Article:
Samah Ali & Aleia Robinson-Ada, Elizabeth Farinango, Mashal Khan, Soko Negash, Aniqa Rahman, Shazlin Rahman
Opening Reception: October 23, 5-7pm
In digital spaces and beyond, women of colour are taking charge of creating new representations and documenting personal histories that resonate across diasporic experiences. Unbound: Stories from Behind the Dust showcases the changing ways these narratives are revealed from the lenses of women of colour. This project provides a meaningful take on how racialized people are portrayed in our culture. What does it mean to visualize lived experiences? How are we learning from the past and creating for the future?
On an institutional level, the lack of representation from Black, Indigenous, and people of colour feeds into narratives about "communities in crisis." The worst forms of oppression, criminalization, and hyper-surveillance of Black and Brown bodies manifest in the ways that media represents and interprets entire groups of people -- deeming them invisible and voiceless in the process.
In response to this manufactured erasure, we see an abundance of expression documenting a multiplicity of experiences across many communities. We also see women of colour taking the lead in creating groundbreaking art and storytelling that defies conventions. The Behind the Dust series follows in the footsteps of Black, Indigenous, women of colour arts and media collectives that have lifted up communities and upended stereotypical perspectives. Similarly, Behind the Dust is a portal into a world that is curated and created by women of colour, showing us the possibilities of imagining realities beyond labels and inflammatory and one-dimensional portrayals.
Over the last 11 months, seven media-makers produced in-depth visual stories that show the complexity of female labour, love, archiving, memory and representation about their community and beyond. These stories make us think about power, beauty, home, place-making and how movement translates across generations. They complicate ideas about love and motherhood, they interrogate the role of women's labour in keeping culture alive, and they look at the role of memory and traditions of healing. These artworks offer a full recognition of what has came before; the messy, layered present; and a future that is still in the making.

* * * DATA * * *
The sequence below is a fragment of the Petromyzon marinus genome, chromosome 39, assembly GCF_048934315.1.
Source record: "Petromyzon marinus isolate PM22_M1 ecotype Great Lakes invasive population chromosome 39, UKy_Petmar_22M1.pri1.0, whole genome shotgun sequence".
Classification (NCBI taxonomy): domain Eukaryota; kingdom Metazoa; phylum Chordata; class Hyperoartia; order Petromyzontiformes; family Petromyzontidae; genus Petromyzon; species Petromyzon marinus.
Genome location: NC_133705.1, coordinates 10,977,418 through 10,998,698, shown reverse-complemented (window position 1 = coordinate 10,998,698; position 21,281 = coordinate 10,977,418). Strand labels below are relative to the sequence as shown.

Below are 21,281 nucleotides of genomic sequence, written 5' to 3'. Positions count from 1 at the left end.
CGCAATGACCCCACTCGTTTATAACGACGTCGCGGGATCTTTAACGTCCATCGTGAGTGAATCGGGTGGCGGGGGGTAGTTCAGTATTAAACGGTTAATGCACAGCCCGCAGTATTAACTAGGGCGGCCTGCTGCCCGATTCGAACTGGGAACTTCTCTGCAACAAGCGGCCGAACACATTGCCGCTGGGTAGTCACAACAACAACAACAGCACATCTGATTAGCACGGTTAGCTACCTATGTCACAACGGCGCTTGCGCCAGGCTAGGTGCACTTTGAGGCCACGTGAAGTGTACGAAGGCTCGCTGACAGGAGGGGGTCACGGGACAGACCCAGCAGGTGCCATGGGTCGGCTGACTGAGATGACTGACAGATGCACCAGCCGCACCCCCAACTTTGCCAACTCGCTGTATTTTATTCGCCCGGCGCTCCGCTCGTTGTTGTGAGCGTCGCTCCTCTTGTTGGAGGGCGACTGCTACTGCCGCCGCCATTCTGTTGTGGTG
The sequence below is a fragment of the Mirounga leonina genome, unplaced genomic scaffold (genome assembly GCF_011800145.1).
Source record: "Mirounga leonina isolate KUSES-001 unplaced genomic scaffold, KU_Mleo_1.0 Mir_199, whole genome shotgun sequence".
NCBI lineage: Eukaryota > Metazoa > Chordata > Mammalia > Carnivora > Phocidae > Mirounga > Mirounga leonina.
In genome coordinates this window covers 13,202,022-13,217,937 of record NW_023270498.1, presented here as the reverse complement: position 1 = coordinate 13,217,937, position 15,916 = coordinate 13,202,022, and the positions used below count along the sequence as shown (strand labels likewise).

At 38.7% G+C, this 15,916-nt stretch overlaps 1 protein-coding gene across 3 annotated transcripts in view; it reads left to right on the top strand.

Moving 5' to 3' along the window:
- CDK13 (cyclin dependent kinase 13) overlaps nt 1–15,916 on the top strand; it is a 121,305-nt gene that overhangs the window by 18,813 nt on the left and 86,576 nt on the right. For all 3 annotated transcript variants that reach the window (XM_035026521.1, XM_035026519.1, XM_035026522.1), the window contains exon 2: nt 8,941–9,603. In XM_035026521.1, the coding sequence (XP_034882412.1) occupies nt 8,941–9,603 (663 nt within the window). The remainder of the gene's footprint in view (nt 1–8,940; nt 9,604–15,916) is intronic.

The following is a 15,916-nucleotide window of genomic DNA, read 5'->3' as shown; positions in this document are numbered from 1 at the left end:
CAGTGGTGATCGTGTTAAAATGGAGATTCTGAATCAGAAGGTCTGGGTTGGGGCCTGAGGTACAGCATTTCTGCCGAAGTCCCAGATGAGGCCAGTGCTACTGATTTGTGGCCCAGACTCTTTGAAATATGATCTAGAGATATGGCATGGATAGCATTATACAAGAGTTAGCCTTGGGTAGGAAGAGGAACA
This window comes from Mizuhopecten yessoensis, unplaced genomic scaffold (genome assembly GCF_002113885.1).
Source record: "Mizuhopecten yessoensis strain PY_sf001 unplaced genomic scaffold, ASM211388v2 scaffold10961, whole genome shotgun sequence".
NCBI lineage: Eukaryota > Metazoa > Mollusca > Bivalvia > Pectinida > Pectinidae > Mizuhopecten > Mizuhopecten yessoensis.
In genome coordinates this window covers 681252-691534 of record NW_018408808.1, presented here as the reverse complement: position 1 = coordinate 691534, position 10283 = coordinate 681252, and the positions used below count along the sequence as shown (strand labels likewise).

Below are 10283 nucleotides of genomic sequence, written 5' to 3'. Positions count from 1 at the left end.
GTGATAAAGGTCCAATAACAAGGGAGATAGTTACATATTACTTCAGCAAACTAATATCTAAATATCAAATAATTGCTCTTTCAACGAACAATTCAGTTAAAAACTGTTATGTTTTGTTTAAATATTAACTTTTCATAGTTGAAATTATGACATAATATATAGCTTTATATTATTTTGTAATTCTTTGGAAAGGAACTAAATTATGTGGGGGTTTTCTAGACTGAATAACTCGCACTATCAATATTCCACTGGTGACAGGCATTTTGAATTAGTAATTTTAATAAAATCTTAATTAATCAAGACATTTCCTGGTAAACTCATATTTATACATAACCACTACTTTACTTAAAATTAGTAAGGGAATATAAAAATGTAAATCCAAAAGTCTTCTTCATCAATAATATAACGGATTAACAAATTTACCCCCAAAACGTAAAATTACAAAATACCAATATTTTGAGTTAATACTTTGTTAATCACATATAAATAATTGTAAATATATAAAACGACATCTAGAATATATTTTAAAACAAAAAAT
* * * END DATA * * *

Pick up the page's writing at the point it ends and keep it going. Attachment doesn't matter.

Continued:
- Sana A. Malik, Founder and Director of This is Worldtown
Mississauga Civic Centre, Great Hall
300 City Centre Drive
Mississauga, ON L5B 3C1
Presence is a year-long program funded by the City of Mississauga. Throughout the program, residents were invited to participate in workshops, exhibitions, and performances, to explore storytelling and uncover the city's cultural identities.
Witness the birth of a new landscape through photography. Through the eyes of creative photo artists, we can explore our relationship and connection with water, landscapes, and our shared responsibility to the Great Lakes.
The Museums of Mississauga and Mississauga Celebration Square have partnered to invite a Curator or team of Curators who identify as BIPOC to develop a project that engages with the community to be delivered in 2022.
This year Celebration Square welcomes monsters of all ages to join in the Halloween fun. Starting October 22 through to October 31, Celebration Square will bring three popular Halloween inspired stories to life. Dress up in your monster tails to explore some of our favourite monster tales.